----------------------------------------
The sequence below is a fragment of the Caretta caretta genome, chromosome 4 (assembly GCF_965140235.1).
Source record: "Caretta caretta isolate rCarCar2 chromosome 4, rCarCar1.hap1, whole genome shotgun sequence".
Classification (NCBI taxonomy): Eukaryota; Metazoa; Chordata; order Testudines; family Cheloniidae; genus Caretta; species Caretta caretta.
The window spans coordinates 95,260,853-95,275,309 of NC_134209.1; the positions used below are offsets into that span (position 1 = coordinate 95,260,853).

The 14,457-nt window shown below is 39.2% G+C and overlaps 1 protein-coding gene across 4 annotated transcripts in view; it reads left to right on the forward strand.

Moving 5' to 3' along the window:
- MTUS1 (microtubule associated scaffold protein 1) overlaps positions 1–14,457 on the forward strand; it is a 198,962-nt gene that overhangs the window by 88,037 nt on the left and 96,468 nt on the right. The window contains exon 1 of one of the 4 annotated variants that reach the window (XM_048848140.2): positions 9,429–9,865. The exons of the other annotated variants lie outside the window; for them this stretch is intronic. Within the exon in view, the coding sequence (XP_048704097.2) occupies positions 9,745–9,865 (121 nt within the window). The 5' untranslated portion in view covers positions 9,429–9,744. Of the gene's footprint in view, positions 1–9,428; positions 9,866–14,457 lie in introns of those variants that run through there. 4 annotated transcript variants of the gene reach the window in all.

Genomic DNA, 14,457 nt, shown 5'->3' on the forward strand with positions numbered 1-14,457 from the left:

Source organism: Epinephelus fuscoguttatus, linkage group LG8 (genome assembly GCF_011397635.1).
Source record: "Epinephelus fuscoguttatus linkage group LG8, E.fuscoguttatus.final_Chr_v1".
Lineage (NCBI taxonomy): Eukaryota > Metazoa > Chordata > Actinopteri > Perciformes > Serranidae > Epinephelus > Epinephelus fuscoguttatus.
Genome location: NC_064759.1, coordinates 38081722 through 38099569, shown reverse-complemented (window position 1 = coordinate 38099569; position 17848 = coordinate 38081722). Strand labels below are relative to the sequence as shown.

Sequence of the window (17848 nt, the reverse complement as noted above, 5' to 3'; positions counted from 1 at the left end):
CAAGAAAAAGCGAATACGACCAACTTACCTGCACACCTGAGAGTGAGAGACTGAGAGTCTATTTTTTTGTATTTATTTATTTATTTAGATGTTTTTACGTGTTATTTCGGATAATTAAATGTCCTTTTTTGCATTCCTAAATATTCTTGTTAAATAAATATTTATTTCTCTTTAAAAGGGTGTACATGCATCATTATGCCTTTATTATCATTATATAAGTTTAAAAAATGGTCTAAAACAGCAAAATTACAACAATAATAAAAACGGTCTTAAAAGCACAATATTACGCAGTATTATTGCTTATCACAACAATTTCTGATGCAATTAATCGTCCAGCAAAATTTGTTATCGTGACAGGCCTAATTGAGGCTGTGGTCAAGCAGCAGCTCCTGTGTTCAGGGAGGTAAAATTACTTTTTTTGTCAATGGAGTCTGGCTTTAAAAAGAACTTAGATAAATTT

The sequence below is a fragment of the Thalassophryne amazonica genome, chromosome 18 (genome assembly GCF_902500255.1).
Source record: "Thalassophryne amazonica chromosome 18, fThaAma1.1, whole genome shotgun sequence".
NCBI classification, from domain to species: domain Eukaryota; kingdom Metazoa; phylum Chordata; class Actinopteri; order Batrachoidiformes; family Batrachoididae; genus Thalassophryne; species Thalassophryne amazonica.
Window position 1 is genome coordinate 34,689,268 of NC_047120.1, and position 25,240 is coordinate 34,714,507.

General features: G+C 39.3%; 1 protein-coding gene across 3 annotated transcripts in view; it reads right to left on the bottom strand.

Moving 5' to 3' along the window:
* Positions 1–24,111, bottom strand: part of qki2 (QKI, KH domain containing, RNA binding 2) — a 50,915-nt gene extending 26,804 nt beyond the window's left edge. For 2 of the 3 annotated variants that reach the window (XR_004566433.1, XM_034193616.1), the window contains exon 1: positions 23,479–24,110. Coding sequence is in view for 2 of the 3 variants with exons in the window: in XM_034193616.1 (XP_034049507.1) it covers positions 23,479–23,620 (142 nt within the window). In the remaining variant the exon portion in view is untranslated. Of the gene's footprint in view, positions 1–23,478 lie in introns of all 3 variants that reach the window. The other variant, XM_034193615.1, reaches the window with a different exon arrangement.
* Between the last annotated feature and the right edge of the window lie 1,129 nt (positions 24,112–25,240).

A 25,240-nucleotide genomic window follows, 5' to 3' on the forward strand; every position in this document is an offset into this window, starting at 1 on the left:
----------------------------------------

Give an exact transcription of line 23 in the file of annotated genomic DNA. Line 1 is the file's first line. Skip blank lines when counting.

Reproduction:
A 25,240-nucleotide genomic window follows, 5' to 3' on the forward strand; every position in this document is an offset into this window, starting at 1 on the left: